Students need to figure out the appropriate search string needed to in order to locate the answer as well as which definition comes the closest to clearly and effectively defining the presented word. One of the things I really like about Google online dictionary, is that it provides multiple definitions of the same words along with word origins. As a result, it teaches students to carefully review and reflect upon their selected definition in order to determine its appropriateness.

A word of caution as though regarding using Kiddle, Google-powered search engine for children. While it’s great for locating child friendly images, it is not appropriate for locating abstract definition of words. To illustrate, when you type in the string search into Google, “what is the definition of a letter?” You will get several responses which will appropriately match  some meanings of your query.  However the same string search in Kiddle, will merely yield helpful tips on writing a letter as well as images of envelopes with stamps affixed to them.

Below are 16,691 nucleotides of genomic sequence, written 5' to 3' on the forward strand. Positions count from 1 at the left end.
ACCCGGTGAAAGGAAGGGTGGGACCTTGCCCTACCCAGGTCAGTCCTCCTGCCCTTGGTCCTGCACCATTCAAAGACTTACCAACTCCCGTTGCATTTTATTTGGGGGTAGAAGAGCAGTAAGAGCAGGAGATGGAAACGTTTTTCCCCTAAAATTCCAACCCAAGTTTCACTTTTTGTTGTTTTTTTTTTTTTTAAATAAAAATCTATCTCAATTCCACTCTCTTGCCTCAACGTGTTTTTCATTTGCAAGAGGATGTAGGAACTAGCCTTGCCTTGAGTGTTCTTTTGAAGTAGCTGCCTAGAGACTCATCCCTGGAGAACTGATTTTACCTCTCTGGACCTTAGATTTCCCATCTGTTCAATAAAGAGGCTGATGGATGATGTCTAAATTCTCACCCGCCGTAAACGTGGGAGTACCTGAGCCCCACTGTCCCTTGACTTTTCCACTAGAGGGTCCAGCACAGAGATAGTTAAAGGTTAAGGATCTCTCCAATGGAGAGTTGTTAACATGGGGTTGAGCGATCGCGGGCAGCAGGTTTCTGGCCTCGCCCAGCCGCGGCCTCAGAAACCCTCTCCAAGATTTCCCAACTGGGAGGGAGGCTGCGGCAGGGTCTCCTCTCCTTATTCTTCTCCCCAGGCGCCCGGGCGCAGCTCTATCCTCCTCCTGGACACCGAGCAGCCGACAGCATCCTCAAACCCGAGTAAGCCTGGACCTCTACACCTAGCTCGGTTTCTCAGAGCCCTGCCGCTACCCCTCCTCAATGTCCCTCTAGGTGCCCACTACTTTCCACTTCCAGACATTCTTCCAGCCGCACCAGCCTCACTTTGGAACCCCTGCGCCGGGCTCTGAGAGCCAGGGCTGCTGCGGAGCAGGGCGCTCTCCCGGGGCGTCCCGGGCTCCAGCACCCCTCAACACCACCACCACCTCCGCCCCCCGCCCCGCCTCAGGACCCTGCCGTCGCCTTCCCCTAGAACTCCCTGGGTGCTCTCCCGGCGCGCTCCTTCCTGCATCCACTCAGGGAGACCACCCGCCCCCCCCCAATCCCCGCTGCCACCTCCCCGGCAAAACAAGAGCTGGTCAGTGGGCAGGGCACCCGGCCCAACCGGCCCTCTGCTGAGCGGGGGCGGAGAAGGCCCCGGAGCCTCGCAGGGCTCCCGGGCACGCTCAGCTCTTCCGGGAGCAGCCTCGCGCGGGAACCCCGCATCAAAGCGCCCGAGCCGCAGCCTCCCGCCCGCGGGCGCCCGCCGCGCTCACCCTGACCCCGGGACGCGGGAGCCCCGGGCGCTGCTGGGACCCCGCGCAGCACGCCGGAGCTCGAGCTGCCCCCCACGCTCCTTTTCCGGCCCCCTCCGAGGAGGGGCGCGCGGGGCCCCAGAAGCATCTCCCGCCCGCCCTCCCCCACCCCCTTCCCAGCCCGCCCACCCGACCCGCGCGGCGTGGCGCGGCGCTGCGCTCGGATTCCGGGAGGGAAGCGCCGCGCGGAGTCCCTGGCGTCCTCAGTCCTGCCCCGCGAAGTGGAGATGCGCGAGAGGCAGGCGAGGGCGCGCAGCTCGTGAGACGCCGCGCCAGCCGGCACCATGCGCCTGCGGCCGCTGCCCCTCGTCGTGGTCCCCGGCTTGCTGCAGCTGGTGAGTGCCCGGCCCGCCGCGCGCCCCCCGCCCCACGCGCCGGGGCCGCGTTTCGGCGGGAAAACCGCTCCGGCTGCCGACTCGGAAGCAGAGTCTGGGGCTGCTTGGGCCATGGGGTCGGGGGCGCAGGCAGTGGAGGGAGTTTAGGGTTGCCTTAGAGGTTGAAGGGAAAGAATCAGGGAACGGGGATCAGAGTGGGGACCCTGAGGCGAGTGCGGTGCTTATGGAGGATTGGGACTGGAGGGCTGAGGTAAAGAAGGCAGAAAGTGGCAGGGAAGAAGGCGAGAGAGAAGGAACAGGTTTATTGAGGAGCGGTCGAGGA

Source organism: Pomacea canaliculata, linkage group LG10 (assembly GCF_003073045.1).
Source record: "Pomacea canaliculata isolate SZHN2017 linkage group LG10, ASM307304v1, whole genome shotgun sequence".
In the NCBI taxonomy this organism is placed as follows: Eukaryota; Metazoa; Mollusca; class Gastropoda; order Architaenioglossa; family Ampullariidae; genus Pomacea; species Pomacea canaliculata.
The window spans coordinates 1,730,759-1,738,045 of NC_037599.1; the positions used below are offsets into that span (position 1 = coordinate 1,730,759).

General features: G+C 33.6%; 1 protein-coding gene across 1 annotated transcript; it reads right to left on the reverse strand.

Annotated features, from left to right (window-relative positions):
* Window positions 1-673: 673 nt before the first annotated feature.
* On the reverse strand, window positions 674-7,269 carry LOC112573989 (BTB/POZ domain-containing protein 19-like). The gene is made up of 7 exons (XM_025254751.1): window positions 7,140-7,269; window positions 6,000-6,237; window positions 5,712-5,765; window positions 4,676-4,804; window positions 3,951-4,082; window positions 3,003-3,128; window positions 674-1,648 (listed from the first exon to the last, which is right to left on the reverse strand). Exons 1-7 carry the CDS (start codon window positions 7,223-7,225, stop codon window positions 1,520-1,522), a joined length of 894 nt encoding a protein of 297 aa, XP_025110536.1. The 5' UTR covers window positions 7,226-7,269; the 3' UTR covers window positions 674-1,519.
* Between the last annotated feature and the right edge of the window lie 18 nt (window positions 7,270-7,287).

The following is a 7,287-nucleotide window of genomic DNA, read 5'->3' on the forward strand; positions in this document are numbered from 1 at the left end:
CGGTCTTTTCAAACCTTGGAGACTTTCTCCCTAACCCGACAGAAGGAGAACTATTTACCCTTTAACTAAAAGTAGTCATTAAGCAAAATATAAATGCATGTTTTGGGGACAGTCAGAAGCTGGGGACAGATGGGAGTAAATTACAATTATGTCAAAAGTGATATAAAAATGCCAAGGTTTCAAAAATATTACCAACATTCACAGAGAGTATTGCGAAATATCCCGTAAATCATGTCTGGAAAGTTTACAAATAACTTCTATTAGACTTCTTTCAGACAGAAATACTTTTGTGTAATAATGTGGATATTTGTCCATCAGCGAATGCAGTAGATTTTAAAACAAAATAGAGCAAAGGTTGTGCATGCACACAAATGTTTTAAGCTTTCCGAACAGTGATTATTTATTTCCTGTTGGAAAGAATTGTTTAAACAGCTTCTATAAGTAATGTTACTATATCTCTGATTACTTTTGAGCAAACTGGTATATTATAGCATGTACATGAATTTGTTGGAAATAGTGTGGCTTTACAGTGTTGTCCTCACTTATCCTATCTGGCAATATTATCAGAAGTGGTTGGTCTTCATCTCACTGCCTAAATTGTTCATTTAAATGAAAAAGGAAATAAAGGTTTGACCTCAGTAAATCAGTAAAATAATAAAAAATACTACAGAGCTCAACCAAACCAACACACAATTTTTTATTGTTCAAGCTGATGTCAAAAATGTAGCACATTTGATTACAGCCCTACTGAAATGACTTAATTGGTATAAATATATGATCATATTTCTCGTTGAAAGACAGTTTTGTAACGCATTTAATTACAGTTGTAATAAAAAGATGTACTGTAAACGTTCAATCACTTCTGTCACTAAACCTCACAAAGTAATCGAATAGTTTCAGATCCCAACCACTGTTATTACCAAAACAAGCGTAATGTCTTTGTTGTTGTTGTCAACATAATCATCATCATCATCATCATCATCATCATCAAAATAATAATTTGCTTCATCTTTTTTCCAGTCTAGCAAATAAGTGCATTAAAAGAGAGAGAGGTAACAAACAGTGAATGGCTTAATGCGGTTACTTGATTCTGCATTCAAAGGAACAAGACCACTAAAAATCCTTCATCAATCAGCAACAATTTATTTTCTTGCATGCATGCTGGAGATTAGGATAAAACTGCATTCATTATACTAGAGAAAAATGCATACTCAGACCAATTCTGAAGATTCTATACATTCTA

In contrast to the above, I use a more structured vocabulary defining activities for younger elementary age students as well as students with intellectual impairments. I provide simple definitions of abstract words, attach images and examples to each definition as well as create cloze activities and several choices of answers in order to ensure my students’ comprehension of these words.

I find that this and other metalinguistic activities significantly improve my students comprehension of abstract words such as ‘communication’, ‘language’, as well as ‘literacy’. They cease being mere buzzwords, frequently heard yet consistently not understood.  To my students these words begin to come to life, brim with meaning, and inspire numerous ‘aha’ moments.

Now that you’ve had a glimpse of my therapy sessions I’d love to have a glimpse of yours. What metalinguistic goals related to literacy are you targeting with your students? Comment below to let me know.

 

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#BHSM – School Based Innovation and RtI FREEBIE Blog Hop

Art by Margaret Warner mwa2808@gmail.com

To celebrate the 2015 ASHA Better Hearing and Speech Month in May, Speech Language Literacy Lab has organized an RtI Blog Hop. During the hop Smart Speech Therapy LLC along with 29 other professional bloggers from a variety of ancillary fields (e.g., OT, special education, etc.) will be sharing FREE materials and resources on the subject of School Based Innovation and RtI.